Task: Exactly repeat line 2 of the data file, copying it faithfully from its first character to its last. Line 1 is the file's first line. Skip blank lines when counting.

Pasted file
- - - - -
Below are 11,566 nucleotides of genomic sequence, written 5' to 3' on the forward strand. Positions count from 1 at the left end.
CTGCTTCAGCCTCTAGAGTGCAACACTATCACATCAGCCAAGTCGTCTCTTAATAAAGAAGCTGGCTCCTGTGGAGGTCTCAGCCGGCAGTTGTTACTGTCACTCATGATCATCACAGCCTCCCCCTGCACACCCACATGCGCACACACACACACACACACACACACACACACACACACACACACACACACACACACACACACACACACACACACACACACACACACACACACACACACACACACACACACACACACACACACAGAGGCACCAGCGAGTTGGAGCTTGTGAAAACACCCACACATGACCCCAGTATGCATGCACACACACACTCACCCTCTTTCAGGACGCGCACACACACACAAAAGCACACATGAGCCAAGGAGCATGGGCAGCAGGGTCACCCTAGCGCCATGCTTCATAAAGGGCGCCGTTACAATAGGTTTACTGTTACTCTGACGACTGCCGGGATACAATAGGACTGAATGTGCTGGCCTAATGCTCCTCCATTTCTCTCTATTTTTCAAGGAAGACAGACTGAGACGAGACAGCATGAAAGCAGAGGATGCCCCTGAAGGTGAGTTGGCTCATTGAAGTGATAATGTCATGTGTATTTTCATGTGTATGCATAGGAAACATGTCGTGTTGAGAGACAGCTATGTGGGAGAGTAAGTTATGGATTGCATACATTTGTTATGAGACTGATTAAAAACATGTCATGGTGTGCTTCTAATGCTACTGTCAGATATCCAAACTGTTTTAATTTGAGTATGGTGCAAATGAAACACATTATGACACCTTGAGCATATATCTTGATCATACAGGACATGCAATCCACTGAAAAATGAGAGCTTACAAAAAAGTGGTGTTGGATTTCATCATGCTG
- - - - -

CTGCTTCAGCCTCTAGAGTGCAACACTATCACATCAGCCAAGTCGTCTCTTAATAAAGAAGCTGGCTCCTGTGGAGGTCTCAGCCGGCAGTTGTTACTGTCACTCATGATCATCACAGCCTCCCCCTGCACACCCACATGCGCACACACACACACACACACACACACACACACACACACACACACACACACACACACACACACACACACACACACACACACACACACACACACACACACACACACACACACACACACACACACAGAGGCACCAGCGAGTTGGAGCTTGTGAAAACACCCACACATGACCCCAGTATGCATGCACACACACACTCACCCTCTTTCAGGACGCGCACACACACACAAAAGCACACATGAGCCAAGGAGCATGGGCAGCAGGGTCACCCTAGCGCCATGCTTCATAAAGGGCGCCGTTACAATAGGTTTACTGTTACTCTGACGACTGCCGGGATACAATAGGACTGAATGTGCTGGCCTAATGCTCCTCCATTTCTCTCTATTTTTCAAGGAAGACAGACTGAGACGAGACAGCATGAAAGCAGAGGATGCCCCTGAAGGTGAGTTGGCTCATTGAAGTGATAATGTCATGTGTATTTTCATGTGTATGCATAGGAAACATGTCGTGTTGAGAGACAGCTATGTGGGAGAGTAAGTTATGGATTGCATACATTTGTTATGAGACTGATTAAAAACATGTCATGGTGTGCTTCTAATGCTACTGTCAGATATCCAAACTGTTTTAATTTGAGTATGGTGCAAATGAAACACATTATGACACCTTGAGCATATATCTTGATCATACAGGACATGCAATCCACTGAAAAATGAGAGCTTACAAAAAAGTGGTGTTGGATTTCATCATGCTG